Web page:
Common Ground: Hip Hop dance crew
Ever wandered through Cathedral Square at the weekend and seen a group of hard out hip hop dancers showing off their moves? These are the guys of the Christchurch dance crew Common Ground. The Pulse talked to b-boy Davey McCavitt aka Grub D about the group, dance-related concussion and the international hip hop dance scene.
- How long has Common Ground been around and when did you join the group?
- It formed in 2000. I’ve been with the group since around the end of 2002. There’s only one original member left from the very beginnings of the group. I’m the leader now but there’s a sort of a “tight five” of guys who’ve been in the group about the same amount of time.
- How often do you get together to practise and where do you do that?
- About two or three times a week. We practise at YCD on Cashel Street. Usually Tuesday and Thursday nights and some Saturdays we go into the square, and practise in public a wee bit. We just muck around just to be in the environment where other people can watch us. And if another dancer from another country happens to be in town then they might see us. That’s sort of what we hope for, in doing that.
- With the amount of time you guys put in it’s obviously something you’re fairly serious about.
- We’re definitely, definitely into it. It’s a lot of effort to practise all the time. You grow to love it. If you hang in there past the first year, it becomes more than just dancing.
- What sorts of events and gigs do you usually perform at?
- We’ve done an event for the Blind Foundation. We’ve performed for Make a Wish. Churches, nightclubs. You name it. We’ve done it. Mostly it’s in Christchurch for the performances though we’ve travelled to places like Timaru and Kaikoura for youth events. When we travel it’s mostly for competitions.
- What advice would you give to someone who thinks they’ve got moves and would like to be part of a group like yours?
- I guess, if you see other dancers around it might be good to join up with them, not necessarily to be in their crew but to just be around the environment. Just do it no matter what and get your friends into it. Introduce it to people and tell them that it’s dance that has a lot of skill to it. From there you can start a crew. There’s no rule that says you can’t start a crew but if you’re going to start one you may as well go all the way. Go to parties. Be out there and make a whole mad team.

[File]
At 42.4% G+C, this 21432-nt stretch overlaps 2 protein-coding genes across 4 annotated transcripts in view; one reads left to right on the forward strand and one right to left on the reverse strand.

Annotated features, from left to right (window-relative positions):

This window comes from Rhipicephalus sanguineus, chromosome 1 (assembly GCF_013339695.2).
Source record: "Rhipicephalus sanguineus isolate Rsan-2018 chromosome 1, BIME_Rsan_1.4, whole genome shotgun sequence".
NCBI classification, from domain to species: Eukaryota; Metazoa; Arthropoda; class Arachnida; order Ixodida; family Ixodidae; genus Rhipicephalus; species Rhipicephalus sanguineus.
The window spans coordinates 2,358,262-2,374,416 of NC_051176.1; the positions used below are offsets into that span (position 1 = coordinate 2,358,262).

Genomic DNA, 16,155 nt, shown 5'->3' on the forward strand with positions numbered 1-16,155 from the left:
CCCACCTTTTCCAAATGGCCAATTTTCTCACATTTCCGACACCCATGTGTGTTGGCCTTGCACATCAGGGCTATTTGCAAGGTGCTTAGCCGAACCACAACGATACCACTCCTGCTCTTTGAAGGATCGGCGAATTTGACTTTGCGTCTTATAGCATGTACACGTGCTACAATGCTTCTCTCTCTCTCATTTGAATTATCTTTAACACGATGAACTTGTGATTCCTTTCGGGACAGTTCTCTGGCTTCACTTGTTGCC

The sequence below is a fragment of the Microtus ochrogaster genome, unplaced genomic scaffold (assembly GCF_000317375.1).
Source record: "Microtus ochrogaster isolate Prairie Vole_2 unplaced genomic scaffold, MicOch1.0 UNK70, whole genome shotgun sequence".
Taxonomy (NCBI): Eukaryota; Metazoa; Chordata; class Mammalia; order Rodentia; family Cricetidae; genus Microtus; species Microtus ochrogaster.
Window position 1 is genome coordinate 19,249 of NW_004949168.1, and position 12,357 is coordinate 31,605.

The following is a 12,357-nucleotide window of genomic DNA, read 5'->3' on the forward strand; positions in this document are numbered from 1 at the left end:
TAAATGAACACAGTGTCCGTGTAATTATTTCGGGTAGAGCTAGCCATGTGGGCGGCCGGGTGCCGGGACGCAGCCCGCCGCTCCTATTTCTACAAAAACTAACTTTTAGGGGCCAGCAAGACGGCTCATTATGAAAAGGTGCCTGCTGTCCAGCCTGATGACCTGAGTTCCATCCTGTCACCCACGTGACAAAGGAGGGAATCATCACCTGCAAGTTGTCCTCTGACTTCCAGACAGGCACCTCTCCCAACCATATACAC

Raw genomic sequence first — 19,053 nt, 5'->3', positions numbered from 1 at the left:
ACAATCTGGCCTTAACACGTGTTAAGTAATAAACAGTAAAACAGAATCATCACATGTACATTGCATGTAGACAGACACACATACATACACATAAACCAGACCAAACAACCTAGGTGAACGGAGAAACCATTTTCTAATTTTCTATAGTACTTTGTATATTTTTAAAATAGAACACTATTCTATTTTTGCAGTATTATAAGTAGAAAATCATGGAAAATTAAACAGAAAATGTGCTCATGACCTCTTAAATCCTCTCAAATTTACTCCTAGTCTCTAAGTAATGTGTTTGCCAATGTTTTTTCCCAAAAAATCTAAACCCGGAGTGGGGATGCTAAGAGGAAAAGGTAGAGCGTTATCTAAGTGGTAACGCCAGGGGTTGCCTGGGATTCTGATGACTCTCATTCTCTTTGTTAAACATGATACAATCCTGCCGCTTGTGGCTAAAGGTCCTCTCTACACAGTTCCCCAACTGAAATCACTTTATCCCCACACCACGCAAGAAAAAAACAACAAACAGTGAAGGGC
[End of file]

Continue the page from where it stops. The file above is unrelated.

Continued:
- Is there any move or trick that you had to practise for ages before you finally got it?
- Definitely. With the dancing that we do, the breaking, the b-boying, a lot of the moves take a long time to learn. The groundwork is sort of the easiest but it sometimes takes you ages to get a trick and afterwards you feel so good, eh. But sometimes you can fluke it and you won’t be able to do it again for ages, and you’re like “Crap!”.
- Any move in particular that you found hard to pick up?
- There’s always one move we do called the “air flare” where you’re on your hands constantly and you’re sort of 180 rotating in the air continuously. It’s one of the hardest moves to do just one of. Easy to continue but hard to get one and also probably “the flare” which some gymnasts do. You’re on your hands again and your feet are sort of scissor kicking.
- Have you ever hurt yourself trying to pull something off that you didn’t quite manage?
- The “air flare” that I was talking about? About three or four years I did that move in a battle and knocked myself out and got concussion. Apart from that I’ve been not warmed up and hurt my thumbs. Also I sort of pinched a nerve in my neck once because you do a lot of stuff on your head and I didn’t warm up that time either so you better remember to warm up.
- Who do you most look up to as a dancer and whose moves would you most like to have?
- Too many, and too many moves. Lots of people over in Korea. A few Americans like this guy called Abstrak. He’s one of my favourites. He is abstract. That’s how you’d describe his style and Koreans for their power because I like power moves - all the crazy kicks that the crowd love to see. B-boys are not about the tricks but that’s what people want to see. People don’t understand the dance yet so they don’t know how good it is. It originated in America so you’ve got to give respect to them as well. It’s massive all around the world though.